2. You'll think you should be paid more.
"I made $1.10 an hour and worked 16 hours a week for a grand total of $17.60." Candy says her friends who worked in a nearby grocery store made $1.60 an hour, which "seemed like a fortune."
Most teenagers start at the bottom of the pay scale. You can't control all the factors that help you move up. However, you can do two things to raise your pay:
- Make smart decisions about your education
- Offer to take on more responsibility at the job
And you can do one thing to make your money grow: Save some of your paycheck.
Fact: Everyone who works, whether they are 13, 22, or 56, has basic needs for clothes, food, housing, health care, entertainment, and transportation.
Fact: Most teenagers don't have to pay for all of those basic needs.
That means you have more choices about how you use your money.
3. You'll feel great when you buy something with money you've earned.
The feel of self respect."I took my first job when I was 13 because I wanted to buy a bike," says Damien.
Damien's parents were going to buy him a used Raleigh. Working enabled him to get a lightweight Bianchi that he really wanted.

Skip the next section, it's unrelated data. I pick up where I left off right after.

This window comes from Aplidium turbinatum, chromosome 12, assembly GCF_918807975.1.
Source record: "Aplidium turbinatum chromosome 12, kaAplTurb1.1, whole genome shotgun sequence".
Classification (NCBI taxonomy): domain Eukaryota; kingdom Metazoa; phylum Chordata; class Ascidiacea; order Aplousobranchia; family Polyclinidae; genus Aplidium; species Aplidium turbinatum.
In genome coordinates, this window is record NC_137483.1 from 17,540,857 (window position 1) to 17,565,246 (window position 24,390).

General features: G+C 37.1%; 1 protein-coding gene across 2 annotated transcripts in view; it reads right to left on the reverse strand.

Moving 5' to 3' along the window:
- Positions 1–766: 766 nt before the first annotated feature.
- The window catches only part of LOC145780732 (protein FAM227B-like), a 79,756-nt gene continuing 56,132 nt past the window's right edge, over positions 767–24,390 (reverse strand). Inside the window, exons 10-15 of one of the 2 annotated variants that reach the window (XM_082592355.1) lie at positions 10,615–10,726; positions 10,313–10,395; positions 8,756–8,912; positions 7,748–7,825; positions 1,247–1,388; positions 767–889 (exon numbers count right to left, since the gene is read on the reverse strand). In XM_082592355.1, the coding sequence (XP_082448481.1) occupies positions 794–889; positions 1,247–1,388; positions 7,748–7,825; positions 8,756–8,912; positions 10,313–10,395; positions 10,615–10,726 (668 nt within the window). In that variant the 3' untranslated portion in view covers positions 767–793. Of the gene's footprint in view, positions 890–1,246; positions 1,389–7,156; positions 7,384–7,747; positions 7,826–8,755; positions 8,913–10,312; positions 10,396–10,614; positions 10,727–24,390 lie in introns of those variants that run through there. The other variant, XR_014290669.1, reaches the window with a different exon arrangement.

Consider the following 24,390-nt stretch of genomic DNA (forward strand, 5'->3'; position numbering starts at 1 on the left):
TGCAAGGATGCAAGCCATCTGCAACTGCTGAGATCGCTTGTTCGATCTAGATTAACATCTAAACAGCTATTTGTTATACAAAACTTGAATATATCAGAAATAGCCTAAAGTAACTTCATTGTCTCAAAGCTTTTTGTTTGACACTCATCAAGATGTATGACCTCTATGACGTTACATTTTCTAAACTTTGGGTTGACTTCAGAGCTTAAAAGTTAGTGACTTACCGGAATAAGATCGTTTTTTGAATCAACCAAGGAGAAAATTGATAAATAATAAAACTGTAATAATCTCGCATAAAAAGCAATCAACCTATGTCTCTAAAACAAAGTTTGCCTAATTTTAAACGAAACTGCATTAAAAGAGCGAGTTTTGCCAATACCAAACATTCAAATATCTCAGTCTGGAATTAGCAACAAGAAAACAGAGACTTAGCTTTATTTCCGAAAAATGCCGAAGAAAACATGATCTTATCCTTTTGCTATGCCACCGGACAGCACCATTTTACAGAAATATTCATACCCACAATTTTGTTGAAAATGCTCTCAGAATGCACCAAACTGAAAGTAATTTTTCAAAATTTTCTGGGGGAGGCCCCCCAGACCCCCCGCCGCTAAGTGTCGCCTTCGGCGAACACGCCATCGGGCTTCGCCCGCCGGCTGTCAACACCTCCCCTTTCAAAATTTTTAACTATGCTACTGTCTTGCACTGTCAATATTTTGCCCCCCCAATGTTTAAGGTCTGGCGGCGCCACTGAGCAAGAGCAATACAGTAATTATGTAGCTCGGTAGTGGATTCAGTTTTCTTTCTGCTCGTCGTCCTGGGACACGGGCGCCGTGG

"It felt good when I walked in the store and pulled out my own money to pay for it," Damien was pleased to say.
How good does it feel? It hits you in two ways:
Self respect. Turn your labor into purchasing power and watch your self-respect skyrocket.
Freedom. It's your money. That means you have more choices about the things you can buy.
Take your time
Find a first job you like!
With your first paycheck you have the opportunity to make important decisions. Find your balance among the competing demands for your income.
Javier puts it this way: "Make sure you get a paycheck or two before you decide what your life style will be."
How do you want to spend the money left after the government takes its share? What do you want now; what do you need to save for; what are your big dreams?
As Javier says, "If you don't plan how you're going to spend your money, your money will spend you!"